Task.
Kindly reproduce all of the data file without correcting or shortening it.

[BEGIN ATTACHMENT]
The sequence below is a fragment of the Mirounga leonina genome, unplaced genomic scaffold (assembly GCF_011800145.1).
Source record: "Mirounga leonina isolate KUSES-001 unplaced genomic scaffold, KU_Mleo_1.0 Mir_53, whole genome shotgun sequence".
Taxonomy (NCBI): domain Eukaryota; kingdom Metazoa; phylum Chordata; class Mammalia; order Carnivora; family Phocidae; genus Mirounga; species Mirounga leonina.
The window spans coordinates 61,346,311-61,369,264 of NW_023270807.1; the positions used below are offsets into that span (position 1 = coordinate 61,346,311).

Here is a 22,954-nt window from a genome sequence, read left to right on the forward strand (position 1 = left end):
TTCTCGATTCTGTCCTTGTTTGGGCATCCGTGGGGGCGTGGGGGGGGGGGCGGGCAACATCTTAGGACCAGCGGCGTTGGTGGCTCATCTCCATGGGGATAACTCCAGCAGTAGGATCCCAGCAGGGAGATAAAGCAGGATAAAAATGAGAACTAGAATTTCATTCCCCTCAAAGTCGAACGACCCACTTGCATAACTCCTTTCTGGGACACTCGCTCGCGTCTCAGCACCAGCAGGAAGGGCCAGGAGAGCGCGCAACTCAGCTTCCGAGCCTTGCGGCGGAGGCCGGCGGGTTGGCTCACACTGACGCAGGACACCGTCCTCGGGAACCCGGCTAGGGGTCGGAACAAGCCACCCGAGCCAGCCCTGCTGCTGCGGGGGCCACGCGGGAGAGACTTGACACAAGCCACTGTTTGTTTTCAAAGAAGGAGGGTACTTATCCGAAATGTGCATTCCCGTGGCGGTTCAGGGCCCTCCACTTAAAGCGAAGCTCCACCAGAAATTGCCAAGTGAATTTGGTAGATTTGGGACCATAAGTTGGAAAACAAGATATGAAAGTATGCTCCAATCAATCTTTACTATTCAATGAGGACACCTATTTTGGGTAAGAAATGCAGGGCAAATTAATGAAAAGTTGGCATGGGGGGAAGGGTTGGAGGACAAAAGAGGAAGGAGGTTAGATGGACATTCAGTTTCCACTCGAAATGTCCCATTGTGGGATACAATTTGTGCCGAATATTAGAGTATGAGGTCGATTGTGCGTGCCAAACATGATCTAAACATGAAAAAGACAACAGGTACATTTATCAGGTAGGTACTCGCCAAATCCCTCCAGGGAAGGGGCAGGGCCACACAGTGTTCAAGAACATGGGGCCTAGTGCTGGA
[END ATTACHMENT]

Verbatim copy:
The sequence below is a fragment of the Mirounga leonina genome, unplaced genomic scaffold (assembly GCF_011800145.1).
Source record: "Mirounga leonina isolate KUSES-001 unplaced genomic scaffold, KU_Mleo_1.0 Mir_53, whole genome shotgun sequence".
Taxonomy (NCBI): domain Eukaryota; kingdom Metazoa; phylum Chordata; class Mammalia; order Carnivora; family Phocidae; genus Mirounga; species Mirounga leonina.
The window spans coordinates 61,346,311-61,369,264 of NW_023270807.1; the positions used below are offsets into that span (position 1 = coordinate 61,346,311).

Here is a 22,954-nt window from a genome sequence, read left to right on the forward strand (position 1 = left end):
TTCTCGATTCTGTCCTTGTTTGGGCATCCGTGGGGGCGTGGGGGGGGGGGCGGGCAACATCTTAGGACCAGCGGCGTTGGTGGCTCATCTCCATGGGGATAACTCCAGCAGTAGGATCCCAGCAGGGAGATAAAGCAGGATAAAAATGAGAACTAGAATTTCATTCCCCTCAAAGTCGAACGACCCACTTGCATAACTCCTTTCTGGGACACTCGCTCGCGTCTCAGCACCAGCAGGAAGGGCCAGGAGAGCGCGCAACTCAGCTTCCGAGCCTTGCGGCGGAGGCCGGCGGGTTGGCTCACACTGACGCAGGACACCGTCCTCGGGAACCCGGCTAGGGGTCGGAACAAGCCACCCGAGCCAGCCCTGCTGCTGCGGGGGCCACGCGGGAGAGACTTGACACAAGCCACTGTTTGTTTTCAAAGAAGGAGGGTACTTATCCGAAATGTGCATTCCCGTGGCGGTTCAGGGCCCTCCACTTAAAGCGAAGCTCCACCAGAAATTGCCAAGTGAATTTGGTAGATTTGGGACCATAAGTTGGAAAACAAGATATGAAAGTATGCTCCAATCAATCTTTACTATTCAATGAGGACACCTATTTTGGGTAAGAAATGCAGGGCAAATTAATGAAAAGTTGGCATGGGGGGAAGGGTTGGAGGACAAAAGAGGAAGGAGGTTAGATGGACATTCAGTTTCCACTCGAAATGTCCCATTGTGGGATACAATTTGTGCCGAATATTAGAGTATGAGGTCGATTGTGCGTGCCAAACATGATCTAAACATGAAAAAGACAACAGGTACATTTATCAGGTAGGTACTCGCCAAATCCCTCCAGGGAAGGGGCAGGGCCACACAGTGTTCAAGAACATGGGGCCTAGTGCTGGA